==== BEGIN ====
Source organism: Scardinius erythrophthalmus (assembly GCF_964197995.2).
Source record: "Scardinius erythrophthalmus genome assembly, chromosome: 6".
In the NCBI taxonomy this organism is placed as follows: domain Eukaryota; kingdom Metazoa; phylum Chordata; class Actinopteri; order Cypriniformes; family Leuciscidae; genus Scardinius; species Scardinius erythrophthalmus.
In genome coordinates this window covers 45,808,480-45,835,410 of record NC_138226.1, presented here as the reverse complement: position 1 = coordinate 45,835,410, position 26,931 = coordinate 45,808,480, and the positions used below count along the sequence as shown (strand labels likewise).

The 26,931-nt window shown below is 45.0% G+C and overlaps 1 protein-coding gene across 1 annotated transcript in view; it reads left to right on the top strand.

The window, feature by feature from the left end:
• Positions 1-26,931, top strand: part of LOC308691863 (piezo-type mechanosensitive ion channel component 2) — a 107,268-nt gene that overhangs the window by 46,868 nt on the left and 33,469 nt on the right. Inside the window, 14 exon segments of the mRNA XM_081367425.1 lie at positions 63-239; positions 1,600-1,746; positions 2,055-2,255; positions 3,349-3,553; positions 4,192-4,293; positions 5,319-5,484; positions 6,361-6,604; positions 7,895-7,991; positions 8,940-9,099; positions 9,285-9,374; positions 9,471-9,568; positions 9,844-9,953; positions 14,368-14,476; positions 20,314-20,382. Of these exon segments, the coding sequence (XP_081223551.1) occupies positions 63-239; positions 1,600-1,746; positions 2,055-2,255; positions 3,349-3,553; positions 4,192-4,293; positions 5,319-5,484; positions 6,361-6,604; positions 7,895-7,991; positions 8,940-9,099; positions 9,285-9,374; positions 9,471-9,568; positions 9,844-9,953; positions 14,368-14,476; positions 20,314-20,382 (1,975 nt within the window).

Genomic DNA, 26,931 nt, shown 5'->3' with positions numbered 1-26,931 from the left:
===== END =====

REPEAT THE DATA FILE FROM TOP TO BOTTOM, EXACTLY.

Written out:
Source organism: Scardinius erythrophthalmus (assembly GCF_964197995.2).
Source record: "Scardinius erythrophthalmus genome assembly, chromosome: 6".
In the NCBI taxonomy this organism is placed as follows: domain Eukaryota; kingdom Metazoa; phylum Chordata; class Actinopteri; order Cypriniformes; family Leuciscidae; genus Scardinius; species Scardinius erythrophthalmus.
In genome coordinates this window covers 45,808,480-45,835,410 of record NC_138226.1, presented here as the reverse complement: position 1 = coordinate 45,835,410, position 26,931 = coordinate 45,808,480, and the positions used below count along the sequence as shown (strand labels likewise).

The 26,931-nt window shown below is 45.0% G+C and overlaps 1 protein-coding gene across 1 annotated transcript in view; it reads left to right on the top strand.

The window, feature by feature from the left end:
• Positions 1-26,931, top strand: part of LOC308691863 (piezo-type mechanosensitive ion channel component 2) — a 107,268-nt gene that overhangs the window by 46,868 nt on the left and 33,469 nt on the right. Inside the window, 14 exon segments of the mRNA XM_081367425.1 lie at positions 63-239; positions 1,600-1,746; positions 2,055-2,255; positions 3,349-3,553; positions 4,192-4,293; positions 5,319-5,484; positions 6,361-6,604; positions 7,895-7,991; positions 8,940-9,099; positions 9,285-9,374; positions 9,471-9,568; positions 9,844-9,953; positions 14,368-14,476; positions 20,314-20,382. Of these exon segments, the coding sequence (XP_081223551.1) occupies positions 63-239; positions 1,600-1,746; positions 2,055-2,255; positions 3,349-3,553; positions 4,192-4,293; positions 5,319-5,484; positions 6,361-6,604; positions 7,895-7,991; positions 8,940-9,099; positions 9,285-9,374; positions 9,471-9,568; positions 9,844-9,953; positions 14,368-14,476; positions 20,314-20,382 (1,975 nt within the window).

Genomic DNA, 26,931 nt, shown 5'->3' with positions numbered 1-26,931 from the left: